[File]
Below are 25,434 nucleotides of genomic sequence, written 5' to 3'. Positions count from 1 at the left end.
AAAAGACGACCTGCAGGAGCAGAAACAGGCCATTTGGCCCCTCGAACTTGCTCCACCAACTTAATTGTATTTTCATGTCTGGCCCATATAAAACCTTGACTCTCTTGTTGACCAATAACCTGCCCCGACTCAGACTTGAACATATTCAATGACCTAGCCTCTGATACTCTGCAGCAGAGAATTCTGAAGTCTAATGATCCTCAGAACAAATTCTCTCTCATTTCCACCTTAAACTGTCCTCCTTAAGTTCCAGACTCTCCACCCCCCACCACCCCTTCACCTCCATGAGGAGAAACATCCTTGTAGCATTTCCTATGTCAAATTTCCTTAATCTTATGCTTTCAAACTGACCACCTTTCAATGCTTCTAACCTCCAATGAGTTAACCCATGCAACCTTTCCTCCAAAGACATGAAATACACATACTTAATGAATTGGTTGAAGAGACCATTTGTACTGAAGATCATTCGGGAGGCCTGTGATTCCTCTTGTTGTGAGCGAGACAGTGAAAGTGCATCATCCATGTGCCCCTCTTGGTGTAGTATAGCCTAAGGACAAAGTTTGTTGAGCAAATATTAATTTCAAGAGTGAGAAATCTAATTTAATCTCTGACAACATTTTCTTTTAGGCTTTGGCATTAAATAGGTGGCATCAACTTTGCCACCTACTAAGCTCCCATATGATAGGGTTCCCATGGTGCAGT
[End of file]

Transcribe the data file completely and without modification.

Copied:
Below are 25,434 nucleotides of genomic sequence, written 5' to 3'. Positions count from 1 at the left end.
AAAAGACGACCTGCAGGAGCAGAAACAGGCCATTTGGCCCCTCGAACTTGCTCCACCAACTTAATTGTATTTTCATGTCTGGCCCATATAAAACCTTGACTCTCTTGTTGACCAATAACCTGCCCCGACTCAGACTTGAACATATTCAATGACCTAGCCTCTGATACTCTGCAGCAGAGAATTCTGAAGTCTAATGATCCTCAGAACAAATTCTCTCTCATTTCCACCTTAAACTGTCCTCCTTAAGTTCCAGACTCTCCACCCCCCACCACCCCTTCACCTCCATGAGGAGAAACATCCTTGTAGCATTTCCTATGTCAAATTTCCTTAATCTTATGCTTTCAAACTGACCACCTTTCAATGCTTCTAACCTCCAATGAGTTAACCCATGCAACCTTTCCTCCAAAGACATGAAATACACATACTTAATGAATTGGTTGAAGAGACCATTTGTACTGAAGATCATTCGGGAGGCCTGTGATTCCTCTTGTTGTGAGCGAGACAGTGAAAGTGCATCATCCATGTGCCCCTCTTGGTGTAGTATAGCCTAAGGACAAAGTTTGTTGAGCAAATATTAATTTCAAGAGTGAGAAATCTAATTTAATCTCTGACAACATTTTCTTTTAGGCTTTGGCATTAAATAGGTGGCATCAACTTTGCCACCTACTAAGCTCCCATATGATAGGGTTCCCATGGTGCAGT